Friday, October 31, 2008

Newsweek - Why We Believe

Bigfoot, Nessie, ghosts, angels, God, whatever - the human propensity to believe in that which cannot be seen or proven is mind boggling to some people. But there are those who have studied why we believe, and it seems we are hard-wired for belief.

Today being Halloween and all, seems like a good day to post this.

Why We Believe

Belief in the paranormal reflects normal brain activity carried to an extreme.

It wasn't immediately obvious to Walter Semkiw that he was the reincarnation of John Adams. Adams was a lawyer and rabble-rouser who helped overthrow a government; Semkiw is a doctor who has never so much as challenged a parking ticket. The second president was balding and wore a powdered wig; Semkiw has a full head of hair. But in 1984, a psychic told the then medical resident and psychiatrist-in-training that he is the reincarnation of a major figure of the Revolution, possibly Adams. Once Semkiw got over his skepticism—as a student of the human mind, he was of course familiar with "how people get misled and believe something that might not be true," he recalls—he wasn't going to let superficial dissimilarities dissuade him so easily. As he researched Adams's life, Semkiw began finding many tantalizing details. For instance, Adams described his handwriting as "tight-fisted and concise"—"just like mine," Semkiw realized. He also saw an echo of himself in Adams's dedication to the cause of independence from England. "I can be very passionate," Semkiw says. The details accumulated and, after much deliberation, Semkiw went with his scientific side, dismissing the reincarnation idea.

But one day in 1995, when Semkiw was the medical director for Unocal 76, the oil company, he heard a voice in his head intoning, "Study the life of Adams!" Now he found details much more telling than those silly coincidences he had learned a dozen years earlier. He looked quite a bit like the second president, Semkiw realized. Adams's description of parishioners in church pews as resembling rows of cabbages was "something I would have said," Semkiw realized. "We are both very visual." And surely it was telling that Unocal's slogan was "the spirit of '76." It was all so persuasive, thought Semkiw, who is now a doctor at the Kaiser Permanente Medical Group in California, that as a man of science and reason whose work requires him to critically evaluate empirical evidence, he had to accept that he was Adams reincarnated.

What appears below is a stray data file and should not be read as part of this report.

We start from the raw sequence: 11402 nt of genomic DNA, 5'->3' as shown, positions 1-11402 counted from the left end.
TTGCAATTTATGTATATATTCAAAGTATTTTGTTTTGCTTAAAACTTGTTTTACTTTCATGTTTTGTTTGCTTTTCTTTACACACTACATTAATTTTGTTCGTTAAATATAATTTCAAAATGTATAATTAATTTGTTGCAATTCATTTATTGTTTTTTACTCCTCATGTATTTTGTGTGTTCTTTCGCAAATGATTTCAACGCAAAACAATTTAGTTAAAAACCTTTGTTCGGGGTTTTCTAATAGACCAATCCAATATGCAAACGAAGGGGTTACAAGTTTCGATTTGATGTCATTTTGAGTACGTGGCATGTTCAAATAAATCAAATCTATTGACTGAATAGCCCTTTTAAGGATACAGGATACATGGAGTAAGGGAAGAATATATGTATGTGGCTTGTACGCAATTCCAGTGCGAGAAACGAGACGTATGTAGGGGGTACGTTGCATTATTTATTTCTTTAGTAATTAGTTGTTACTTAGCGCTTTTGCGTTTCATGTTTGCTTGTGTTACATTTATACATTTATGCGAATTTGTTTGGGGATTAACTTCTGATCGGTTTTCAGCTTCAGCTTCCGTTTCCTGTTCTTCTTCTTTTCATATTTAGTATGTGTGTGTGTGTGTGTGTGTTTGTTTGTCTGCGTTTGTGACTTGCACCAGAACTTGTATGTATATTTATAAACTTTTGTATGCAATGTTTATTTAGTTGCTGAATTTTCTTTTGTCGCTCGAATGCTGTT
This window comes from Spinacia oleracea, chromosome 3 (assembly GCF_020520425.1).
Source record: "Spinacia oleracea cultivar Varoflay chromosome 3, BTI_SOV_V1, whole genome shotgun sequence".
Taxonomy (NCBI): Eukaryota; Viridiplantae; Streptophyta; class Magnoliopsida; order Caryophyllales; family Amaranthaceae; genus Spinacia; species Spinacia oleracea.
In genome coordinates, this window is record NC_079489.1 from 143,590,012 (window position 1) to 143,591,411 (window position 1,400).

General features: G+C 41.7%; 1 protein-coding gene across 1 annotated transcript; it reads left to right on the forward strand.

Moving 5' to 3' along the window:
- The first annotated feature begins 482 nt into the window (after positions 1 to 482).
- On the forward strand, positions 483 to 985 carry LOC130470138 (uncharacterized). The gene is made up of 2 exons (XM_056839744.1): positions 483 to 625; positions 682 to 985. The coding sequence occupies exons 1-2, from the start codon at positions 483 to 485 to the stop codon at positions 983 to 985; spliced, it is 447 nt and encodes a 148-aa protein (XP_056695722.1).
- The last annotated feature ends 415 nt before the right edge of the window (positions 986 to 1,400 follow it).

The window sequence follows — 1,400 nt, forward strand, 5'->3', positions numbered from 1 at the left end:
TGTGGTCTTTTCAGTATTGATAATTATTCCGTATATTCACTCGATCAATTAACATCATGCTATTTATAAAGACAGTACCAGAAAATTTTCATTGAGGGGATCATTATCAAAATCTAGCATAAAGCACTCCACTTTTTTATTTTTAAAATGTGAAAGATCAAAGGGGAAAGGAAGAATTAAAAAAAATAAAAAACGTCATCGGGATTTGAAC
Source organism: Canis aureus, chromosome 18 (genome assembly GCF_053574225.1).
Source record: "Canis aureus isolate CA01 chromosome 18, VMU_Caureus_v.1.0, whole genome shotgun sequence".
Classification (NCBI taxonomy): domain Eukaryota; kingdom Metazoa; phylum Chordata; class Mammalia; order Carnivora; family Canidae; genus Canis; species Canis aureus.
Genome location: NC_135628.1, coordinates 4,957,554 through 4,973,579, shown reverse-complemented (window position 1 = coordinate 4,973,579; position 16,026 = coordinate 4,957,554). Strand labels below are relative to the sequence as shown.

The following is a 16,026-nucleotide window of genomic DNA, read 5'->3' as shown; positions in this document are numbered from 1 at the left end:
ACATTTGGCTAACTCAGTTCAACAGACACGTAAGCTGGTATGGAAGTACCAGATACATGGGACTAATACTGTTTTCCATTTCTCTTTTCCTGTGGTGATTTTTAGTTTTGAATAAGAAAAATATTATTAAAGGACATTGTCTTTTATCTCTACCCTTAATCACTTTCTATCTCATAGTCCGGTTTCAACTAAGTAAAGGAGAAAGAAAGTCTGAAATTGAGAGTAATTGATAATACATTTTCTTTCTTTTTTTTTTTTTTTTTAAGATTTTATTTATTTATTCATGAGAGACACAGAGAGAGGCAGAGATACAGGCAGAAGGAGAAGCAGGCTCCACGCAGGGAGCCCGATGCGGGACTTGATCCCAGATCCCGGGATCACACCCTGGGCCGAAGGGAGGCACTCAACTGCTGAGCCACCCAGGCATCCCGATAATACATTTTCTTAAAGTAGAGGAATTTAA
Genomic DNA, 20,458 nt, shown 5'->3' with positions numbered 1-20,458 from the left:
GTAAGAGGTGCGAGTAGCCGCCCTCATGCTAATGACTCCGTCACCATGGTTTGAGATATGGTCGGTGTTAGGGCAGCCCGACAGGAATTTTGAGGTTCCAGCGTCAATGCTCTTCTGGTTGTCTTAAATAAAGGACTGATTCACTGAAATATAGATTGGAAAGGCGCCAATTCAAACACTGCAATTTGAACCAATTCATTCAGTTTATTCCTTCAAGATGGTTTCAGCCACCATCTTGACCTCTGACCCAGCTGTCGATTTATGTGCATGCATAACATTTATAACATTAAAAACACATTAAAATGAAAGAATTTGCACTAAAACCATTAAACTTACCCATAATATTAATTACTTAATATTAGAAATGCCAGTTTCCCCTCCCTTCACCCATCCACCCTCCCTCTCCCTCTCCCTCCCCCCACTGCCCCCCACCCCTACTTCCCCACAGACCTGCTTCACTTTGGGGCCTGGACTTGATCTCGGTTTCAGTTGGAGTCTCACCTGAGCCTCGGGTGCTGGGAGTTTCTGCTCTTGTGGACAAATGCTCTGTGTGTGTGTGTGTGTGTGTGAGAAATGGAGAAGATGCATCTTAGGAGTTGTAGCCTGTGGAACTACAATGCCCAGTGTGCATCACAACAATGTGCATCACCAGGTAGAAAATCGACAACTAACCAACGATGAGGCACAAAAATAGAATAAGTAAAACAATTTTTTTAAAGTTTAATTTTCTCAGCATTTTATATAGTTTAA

Perhaps you don't believe that Semkiw is the reincarnation of John Adams. Or that playwright August Wilson is the reincarnation of Shakespeare, or George W. Bush the reincarnation of Daniel Morgan, a colonel in the American Revolution who was known for his "awkward speech" and "coarse manners," as Semkiw chronicles on his Web site But if you don't believe in reincarnation, then the odds are that you have at least felt a ghostly presence behind you in an "empty" house. Or that you have heard loved ones speak to you after they passed away. Or that you have a lucky shirt. Or that you can tell when a certain person is about to text you, or when someone unseen is looking at you. For if you have never had a paranormal experience such as these, and believe in none of the things that science says do not exist except as tricks played on the gullible or—as neuroscientists are now beginning to see—by the normal workings of the mind carried to an extreme, well, then you are in a lonely minority. According to periodic surveys by Gallup and other pollsters, fully 90 percent of Americans say they have experienced such things or believe they exist.